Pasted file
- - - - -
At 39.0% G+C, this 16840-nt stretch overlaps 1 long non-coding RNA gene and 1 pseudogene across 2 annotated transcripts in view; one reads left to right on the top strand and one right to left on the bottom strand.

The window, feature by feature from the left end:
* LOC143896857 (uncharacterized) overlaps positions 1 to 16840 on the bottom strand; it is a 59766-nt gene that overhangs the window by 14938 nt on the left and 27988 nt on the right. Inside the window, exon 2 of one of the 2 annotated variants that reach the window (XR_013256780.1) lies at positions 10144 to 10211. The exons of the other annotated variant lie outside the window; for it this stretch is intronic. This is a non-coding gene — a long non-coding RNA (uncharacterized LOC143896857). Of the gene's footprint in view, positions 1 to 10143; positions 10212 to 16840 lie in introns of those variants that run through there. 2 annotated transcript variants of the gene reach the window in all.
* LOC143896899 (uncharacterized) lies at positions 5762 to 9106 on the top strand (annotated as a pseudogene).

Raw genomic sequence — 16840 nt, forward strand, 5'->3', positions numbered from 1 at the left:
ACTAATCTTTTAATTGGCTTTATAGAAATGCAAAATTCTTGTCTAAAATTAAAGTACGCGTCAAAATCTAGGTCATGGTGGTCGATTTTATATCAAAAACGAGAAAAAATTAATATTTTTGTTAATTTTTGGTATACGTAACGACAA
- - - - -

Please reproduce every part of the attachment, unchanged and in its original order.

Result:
At 39.0% G+C, this 16840-nt stretch overlaps 1 long non-coding RNA gene and 1 pseudogene across 2 annotated transcripts in view; one reads left to right on the top strand and one right to left on the bottom strand.

The window, feature by feature from the left end:
* LOC143896857 (uncharacterized) overlaps positions 1 to 16840 on the bottom strand; it is a 59766-nt gene that overhangs the window by 14938 nt on the left and 27988 nt on the right. Inside the window, exon 2 of one of the 2 annotated variants that reach the window (XR_013256780.1) lies at positions 10144 to 10211. The exons of the other annotated variant lie outside the window; for it this stretch is intronic. This is a non-coding gene — a long non-coding RNA (uncharacterized LOC143896857). Of the gene's footprint in view, positions 1 to 10143; positions 10212 to 16840 lie in introns of those variants that run through there. 2 annotated transcript variants of the gene reach the window in all.
* LOC143896899 (uncharacterized) lies at positions 5762 to 9106 on the top strand (annotated as a pseudogene).

Raw genomic sequence — 16840 nt, forward strand, 5'->3', positions numbered from 1 at the left:
ACTAATCTTTTAATTGGCTTTATAGAAATGCAAAATTCTTGTCTAAAATTAAAGTACGCGTCAAAATCTAGGTCATGGTGGTCGATTTTATATCAAAAACGAGAAAAAATTAATATTTTTGTTAATTTTTGGTATACGTAACGACAA